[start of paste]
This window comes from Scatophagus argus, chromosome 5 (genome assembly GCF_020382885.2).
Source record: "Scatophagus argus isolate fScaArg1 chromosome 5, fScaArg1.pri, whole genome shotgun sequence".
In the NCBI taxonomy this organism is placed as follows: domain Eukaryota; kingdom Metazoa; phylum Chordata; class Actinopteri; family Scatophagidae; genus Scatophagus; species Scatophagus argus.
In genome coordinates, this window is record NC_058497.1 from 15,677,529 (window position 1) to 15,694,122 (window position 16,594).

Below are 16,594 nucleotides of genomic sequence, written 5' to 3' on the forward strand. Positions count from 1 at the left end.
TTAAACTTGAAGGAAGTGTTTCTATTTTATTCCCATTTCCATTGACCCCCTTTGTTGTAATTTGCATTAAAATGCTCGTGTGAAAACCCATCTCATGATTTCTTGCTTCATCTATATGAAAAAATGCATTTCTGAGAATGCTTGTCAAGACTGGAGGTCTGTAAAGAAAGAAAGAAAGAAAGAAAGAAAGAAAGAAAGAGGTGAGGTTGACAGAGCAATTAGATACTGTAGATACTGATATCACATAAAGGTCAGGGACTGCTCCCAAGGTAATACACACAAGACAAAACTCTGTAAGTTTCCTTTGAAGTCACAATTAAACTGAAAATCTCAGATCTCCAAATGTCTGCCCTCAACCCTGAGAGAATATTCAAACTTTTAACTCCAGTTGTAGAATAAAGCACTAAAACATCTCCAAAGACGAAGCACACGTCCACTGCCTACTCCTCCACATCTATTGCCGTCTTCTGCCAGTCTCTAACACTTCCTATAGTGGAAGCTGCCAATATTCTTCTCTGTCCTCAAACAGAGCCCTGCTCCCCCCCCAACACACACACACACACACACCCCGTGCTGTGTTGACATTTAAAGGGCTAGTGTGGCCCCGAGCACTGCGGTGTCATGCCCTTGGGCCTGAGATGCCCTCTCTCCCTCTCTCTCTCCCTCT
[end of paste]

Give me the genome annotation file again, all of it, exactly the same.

This window comes from Scatophagus argus, chromosome 5 (genome assembly GCF_020382885.2).
Source record: "Scatophagus argus isolate fScaArg1 chromosome 5, fScaArg1.pri, whole genome shotgun sequence".
In the NCBI taxonomy this organism is placed as follows: domain Eukaryota; kingdom Metazoa; phylum Chordata; class Actinopteri; family Scatophagidae; genus Scatophagus; species Scatophagus argus.
In genome coordinates, this window is record NC_058497.1 from 15,677,529 (window position 1) to 15,694,122 (window position 16,594).

Below are 16,594 nucleotides of genomic sequence, written 5' to 3' on the forward strand. Positions count from 1 at the left end.
TTAAACTTGAAGGAAGTGTTTCTATTTTATTCCCATTTCCATTGACCCCCTTTGTTGTAATTTGCATTAAAATGCTCGTGTGAAAACCCATCTCATGATTTCTTGCTTCATCTATATGAAAAAATGCATTTCTGAGAATGCTTGTCAAGACTGGAGGTCTGTAAAGAAAGAAAGAAAGAAAGAAAGAAAGAAAGAAAGAGGTGAGGTTGACAGAGCAATTAGATACTGTAGATACTGATATCACATAAAGGTCAGGGACTGCTCCCAAGGTAATACACACAAGACAAAACTCTGTAAGTTTCCTTTGAAGTCACAATTAAACTGAAAATCTCAGATCTCCAAATGTCTGCCCTCAACCCTGAGAGAATATTCAAACTTTTAACTCCAGTTGTAGAATAAAGCACTAAAACATCTCCAAAGACGAAGCACACGTCCACTGCCTACTCCTCCACATCTATTGCCGTCTTCTGCCAGTCTCTAACACTTCCTATAGTGGAAGCTGCCAATATTCTTCTCTGTCCTCAAACAGAGCCCTGCTCCCCCCCCAACACACACACACACACACACCCCGTGCTGTGTTGACATTTAAAGGGCTAGTGTGGCCCCGAGCACTGCGGTGTCATGCCCTTGGGCCTGAGATGCCCTCTCTCCCTCTCTCTCTCCCTCT